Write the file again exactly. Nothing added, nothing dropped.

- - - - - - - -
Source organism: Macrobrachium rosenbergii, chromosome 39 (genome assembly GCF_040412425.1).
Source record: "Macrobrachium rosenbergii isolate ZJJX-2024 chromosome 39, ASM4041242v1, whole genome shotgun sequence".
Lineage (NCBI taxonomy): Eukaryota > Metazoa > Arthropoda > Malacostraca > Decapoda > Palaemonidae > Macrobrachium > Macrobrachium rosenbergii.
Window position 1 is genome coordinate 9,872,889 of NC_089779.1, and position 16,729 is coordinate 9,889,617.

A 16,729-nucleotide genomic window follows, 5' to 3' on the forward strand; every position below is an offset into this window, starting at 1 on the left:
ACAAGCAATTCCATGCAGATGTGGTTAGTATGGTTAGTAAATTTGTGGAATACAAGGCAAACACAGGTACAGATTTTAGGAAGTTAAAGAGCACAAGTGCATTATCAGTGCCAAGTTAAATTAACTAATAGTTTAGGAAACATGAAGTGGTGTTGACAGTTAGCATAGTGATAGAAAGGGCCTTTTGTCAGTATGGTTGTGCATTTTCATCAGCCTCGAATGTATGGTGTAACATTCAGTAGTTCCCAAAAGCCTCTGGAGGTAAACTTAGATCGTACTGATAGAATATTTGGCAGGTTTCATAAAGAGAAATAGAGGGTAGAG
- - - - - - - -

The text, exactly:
Source organism: Macrobrachium rosenbergii, chromosome 39 (genome assembly GCF_040412425.1).
Source record: "Macrobrachium rosenbergii isolate ZJJX-2024 chromosome 39, ASM4041242v1, whole genome shotgun sequence".
Lineage (NCBI taxonomy): Eukaryota > Metazoa > Arthropoda > Malacostraca > Decapoda > Palaemonidae > Macrobrachium > Macrobrachium rosenbergii.
Window position 1 is genome coordinate 9,872,889 of NC_089779.1, and position 16,729 is coordinate 9,889,617.

A 16,729-nucleotide genomic window follows, 5' to 3' on the forward strand; every position below is an offset into this window, starting at 1 on the left:
ACAAGCAATTCCATGCAGATGTGGTTAGTATGGTTAGTAAATTTGTGGAATACAAGGCAAACACAGGTACAGATTTTAGGAAGTTAAAGAGCACAAGTGCATTATCAGTGCCAAGTTAAATTAACTAATAGTTTAGGAAACATGAAGTGGTGTTGACAGTTAGCATAGTGATAGAAAGGGCCTTTTGTCAGTATGGTTGTGCATTTTCATCAGCCTCGAATGTATGGTGTAACATTCAGTAGTTCCCAAAAGCCTCTGGAGGTAAACTTAGATCGTACTGATAGAATATTTGGCAGGTTTCATAAAGAGAAATAGAGGGTAGAG